Law academics make recommendations to all party parliamentary group on disability
5 December 2017
Two Law academics were invited to discuss the human rights of disabled people in the UK at an all-party parliamentary group this November.
Dr Emily Kakoullis and Dr Lucy Series were invited to present at the All-Party Parliamentary Group (APPG) for Disability which took place on 22 November at Westminster. The cross-party group consists of Members of Parliament (MPs) and Peers from the House of Lords, and focuses on issues that affect all disabled people. It is a large and active group founded in 1969, which provides a valuable opportunity for MPs and Peers to engage with individuals and disability organisations outside Parliament who share an interest in disability related issues.
Dr Kakoullis and Dr Series presented on the background and aims of the United Nations (UN) Universal Periodic Review (UPR); the UN Convention on the Rights of Persons with Disabilities (CRPD) Committee’s Confidential Inquiry and Concluding Observations; the current impact and future options for the CRPD in the UK; and on the possible effects on disabled people of the UK’s withdrawal from the European Union.
Dr Kakoullis and Dr Series made five recommendations:
- The UK and the regional governments undertake a comprehensive cross-cutting legislative and policy review against the CRPD’s provisions, and that disabled people’s organisations (DPOs) should be closely involved and participate in this review.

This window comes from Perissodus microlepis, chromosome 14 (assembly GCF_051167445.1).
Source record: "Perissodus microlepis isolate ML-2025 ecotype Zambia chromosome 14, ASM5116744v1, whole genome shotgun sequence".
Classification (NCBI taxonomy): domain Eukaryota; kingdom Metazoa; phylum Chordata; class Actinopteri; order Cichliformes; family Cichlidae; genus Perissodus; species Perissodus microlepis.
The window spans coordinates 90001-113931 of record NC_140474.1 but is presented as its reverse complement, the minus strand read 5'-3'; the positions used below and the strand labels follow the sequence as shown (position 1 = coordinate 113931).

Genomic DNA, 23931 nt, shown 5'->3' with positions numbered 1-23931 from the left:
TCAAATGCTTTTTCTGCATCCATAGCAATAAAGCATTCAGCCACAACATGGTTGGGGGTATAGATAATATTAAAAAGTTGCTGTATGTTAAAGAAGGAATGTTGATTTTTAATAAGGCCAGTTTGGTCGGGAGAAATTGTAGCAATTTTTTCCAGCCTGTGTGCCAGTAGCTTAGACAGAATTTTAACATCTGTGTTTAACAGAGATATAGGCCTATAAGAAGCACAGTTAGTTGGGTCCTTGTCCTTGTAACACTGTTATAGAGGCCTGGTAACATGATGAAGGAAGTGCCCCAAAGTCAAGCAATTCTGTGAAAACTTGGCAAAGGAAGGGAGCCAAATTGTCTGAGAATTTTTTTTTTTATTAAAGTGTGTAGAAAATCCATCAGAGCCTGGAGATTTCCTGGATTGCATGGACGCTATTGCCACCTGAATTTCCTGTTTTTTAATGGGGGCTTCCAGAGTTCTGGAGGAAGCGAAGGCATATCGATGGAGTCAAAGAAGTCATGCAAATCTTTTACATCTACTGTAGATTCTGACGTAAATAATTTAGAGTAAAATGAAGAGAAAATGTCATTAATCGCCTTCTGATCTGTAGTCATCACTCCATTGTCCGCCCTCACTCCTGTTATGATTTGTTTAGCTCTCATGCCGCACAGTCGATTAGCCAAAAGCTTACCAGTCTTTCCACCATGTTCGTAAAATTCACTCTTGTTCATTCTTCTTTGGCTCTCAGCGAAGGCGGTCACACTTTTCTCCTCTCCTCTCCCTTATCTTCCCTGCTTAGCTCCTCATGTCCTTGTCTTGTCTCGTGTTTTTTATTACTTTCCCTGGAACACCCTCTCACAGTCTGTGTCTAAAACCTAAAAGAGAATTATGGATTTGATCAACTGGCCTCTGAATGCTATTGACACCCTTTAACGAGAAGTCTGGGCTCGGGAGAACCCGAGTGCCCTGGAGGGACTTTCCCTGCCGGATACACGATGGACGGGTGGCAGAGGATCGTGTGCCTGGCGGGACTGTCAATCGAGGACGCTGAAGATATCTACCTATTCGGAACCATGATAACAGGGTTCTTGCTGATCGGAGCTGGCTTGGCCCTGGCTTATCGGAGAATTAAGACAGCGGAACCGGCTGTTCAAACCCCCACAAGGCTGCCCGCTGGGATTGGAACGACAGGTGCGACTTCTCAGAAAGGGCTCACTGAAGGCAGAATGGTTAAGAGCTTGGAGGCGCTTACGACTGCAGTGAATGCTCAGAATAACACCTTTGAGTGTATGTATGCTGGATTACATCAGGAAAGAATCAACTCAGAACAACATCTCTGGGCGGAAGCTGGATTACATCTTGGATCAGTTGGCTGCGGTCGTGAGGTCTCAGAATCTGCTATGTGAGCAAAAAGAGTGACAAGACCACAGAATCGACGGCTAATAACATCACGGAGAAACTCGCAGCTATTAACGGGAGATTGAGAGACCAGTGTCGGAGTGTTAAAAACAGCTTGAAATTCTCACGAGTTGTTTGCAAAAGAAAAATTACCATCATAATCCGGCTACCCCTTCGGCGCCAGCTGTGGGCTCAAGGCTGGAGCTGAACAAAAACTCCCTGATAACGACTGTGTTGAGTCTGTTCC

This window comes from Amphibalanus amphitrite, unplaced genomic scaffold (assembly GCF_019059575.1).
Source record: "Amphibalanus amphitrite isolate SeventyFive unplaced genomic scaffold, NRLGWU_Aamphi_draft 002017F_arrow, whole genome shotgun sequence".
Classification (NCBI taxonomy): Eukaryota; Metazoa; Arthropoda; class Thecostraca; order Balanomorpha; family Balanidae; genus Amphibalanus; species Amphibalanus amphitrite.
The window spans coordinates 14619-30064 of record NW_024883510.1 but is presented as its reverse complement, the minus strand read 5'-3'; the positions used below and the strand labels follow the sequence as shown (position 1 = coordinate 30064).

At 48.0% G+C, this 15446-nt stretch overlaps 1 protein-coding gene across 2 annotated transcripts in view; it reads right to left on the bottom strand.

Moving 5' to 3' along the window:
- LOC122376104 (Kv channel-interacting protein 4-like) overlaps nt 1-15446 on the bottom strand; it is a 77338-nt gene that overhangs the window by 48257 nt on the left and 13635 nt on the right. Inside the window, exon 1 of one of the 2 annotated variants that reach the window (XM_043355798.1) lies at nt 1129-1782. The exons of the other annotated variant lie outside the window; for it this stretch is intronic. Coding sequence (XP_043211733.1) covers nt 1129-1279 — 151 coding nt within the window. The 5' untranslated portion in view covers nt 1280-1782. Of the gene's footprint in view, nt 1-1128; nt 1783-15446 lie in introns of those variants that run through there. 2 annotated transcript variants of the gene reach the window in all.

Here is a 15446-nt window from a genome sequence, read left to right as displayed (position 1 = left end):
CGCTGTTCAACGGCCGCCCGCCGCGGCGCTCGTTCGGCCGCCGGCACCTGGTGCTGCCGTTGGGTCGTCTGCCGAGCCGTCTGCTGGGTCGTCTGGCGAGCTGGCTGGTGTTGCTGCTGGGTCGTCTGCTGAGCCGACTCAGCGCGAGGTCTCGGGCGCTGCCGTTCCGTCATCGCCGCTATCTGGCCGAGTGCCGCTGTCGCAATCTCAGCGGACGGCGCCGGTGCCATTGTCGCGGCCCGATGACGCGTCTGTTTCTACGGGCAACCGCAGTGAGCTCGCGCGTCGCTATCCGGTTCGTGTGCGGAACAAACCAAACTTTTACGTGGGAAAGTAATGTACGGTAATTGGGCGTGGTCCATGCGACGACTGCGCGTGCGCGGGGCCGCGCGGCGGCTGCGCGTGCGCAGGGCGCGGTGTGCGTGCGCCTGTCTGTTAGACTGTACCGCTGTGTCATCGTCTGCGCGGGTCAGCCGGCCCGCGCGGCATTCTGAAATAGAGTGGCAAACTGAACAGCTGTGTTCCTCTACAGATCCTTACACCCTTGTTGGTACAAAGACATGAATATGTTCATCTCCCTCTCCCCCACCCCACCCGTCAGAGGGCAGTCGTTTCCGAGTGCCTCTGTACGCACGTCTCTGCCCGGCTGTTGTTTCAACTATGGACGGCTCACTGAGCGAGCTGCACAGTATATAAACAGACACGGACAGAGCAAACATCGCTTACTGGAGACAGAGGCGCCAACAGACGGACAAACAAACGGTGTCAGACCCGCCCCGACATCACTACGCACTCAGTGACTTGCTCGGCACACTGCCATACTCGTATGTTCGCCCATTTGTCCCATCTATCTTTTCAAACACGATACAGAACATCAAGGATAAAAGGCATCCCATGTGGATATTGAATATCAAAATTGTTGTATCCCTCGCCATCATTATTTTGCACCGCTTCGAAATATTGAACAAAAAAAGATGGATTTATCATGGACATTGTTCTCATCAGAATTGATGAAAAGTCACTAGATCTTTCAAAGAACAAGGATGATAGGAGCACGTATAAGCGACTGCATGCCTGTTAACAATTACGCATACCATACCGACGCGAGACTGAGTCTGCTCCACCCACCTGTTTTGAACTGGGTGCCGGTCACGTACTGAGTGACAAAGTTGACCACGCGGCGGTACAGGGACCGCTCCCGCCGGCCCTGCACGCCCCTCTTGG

- The UK and devolved governments should refresh their disability strategies in line with the cross-cutting legislative and policy review and the CRPD Committee’s recommendations.
- The UK and its regional governments should commit to a freestanding and justiciable right and cross-cutting policies to implement the right to independent living and being included in the community contained in the CRPD.
- The full incorporation of the CRPD into domestic law would be ideal; as an alternative, we recommend that the Equality Act 2010 should be amended to introduce a requirement for public bodies to have ‘due regard’ to the CRPD.
- A cumulative impact assessment should be conducted on the impact of welfare reforms, and an equality impact assessment about the impact of the proposed and contingency plans for the UK’s withdrawal from the European Union on disabled people.